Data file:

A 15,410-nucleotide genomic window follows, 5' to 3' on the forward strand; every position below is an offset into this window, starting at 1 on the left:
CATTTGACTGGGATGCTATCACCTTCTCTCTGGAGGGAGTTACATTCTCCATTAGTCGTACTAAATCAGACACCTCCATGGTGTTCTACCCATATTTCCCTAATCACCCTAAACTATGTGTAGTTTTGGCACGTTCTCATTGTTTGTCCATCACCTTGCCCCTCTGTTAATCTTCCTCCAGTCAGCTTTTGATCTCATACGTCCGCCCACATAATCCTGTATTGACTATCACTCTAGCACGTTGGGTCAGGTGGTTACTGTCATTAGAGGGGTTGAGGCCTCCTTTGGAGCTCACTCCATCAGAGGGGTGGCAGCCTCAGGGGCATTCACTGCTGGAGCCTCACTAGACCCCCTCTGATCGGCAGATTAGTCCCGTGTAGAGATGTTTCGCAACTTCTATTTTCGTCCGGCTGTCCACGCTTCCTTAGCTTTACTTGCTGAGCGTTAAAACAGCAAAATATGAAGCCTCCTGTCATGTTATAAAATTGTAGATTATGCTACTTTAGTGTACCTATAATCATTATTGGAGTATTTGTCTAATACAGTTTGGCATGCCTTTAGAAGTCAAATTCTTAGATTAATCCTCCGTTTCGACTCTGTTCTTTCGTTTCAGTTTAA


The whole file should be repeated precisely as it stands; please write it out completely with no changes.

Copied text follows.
A 15,410-nucleotide genomic window follows, 5' to 3' on the forward strand; every position below is an offset into this window, starting at 1 on the left:
CATTTGACTGGGATGCTATCACCTTCTCTCTGGAGGGAGTTACATTCTCCATTAGTCGTACTAAATCAGACACCTCCATGGTGTTCTACCCATATTTCCCTAATCACCCTAAACTATGTGTAGTTTTGGCACGTTCTCATTGTTTGTCCATCACCTTGCCCCTCTGTTAATCTTCCTCCAGTCAGCTTTTGATCTCATACGTCCGCCCACATAATCCTGTATTGACTATCACTCTAGCACGTTGGGTCAGGTGGTTACTGTCATTAGAGGGGTTGAGGCCTCCTTTGGAGCTCACTCCATCAGAGGGGTGGCAGCCTCAGGGGCATTCACTGCTGGAGCCTCACTAGACCCCCTCTGATCGGCAGATTAGTCCCGTGTAGAGATGTTTCGCAACTTCTATTTTCGTCCGGCTGTCCACGCTTCCTTAGCTTTACTTGCTGAGCGTTAAAACAGCAAAATATGAAGCCTCCTGTCATGTTATAAAATTGTAGATTATGCTACTTTAGTGTACCTATAATCATTATTGGAGTATTTGTCTAATACAGTTTGGCATGCCTTTAGAAGTCAAATTCTTAGATTAATCCTCCGTTTCGACTCTGTTCTTTCGTTTCAGTTTAA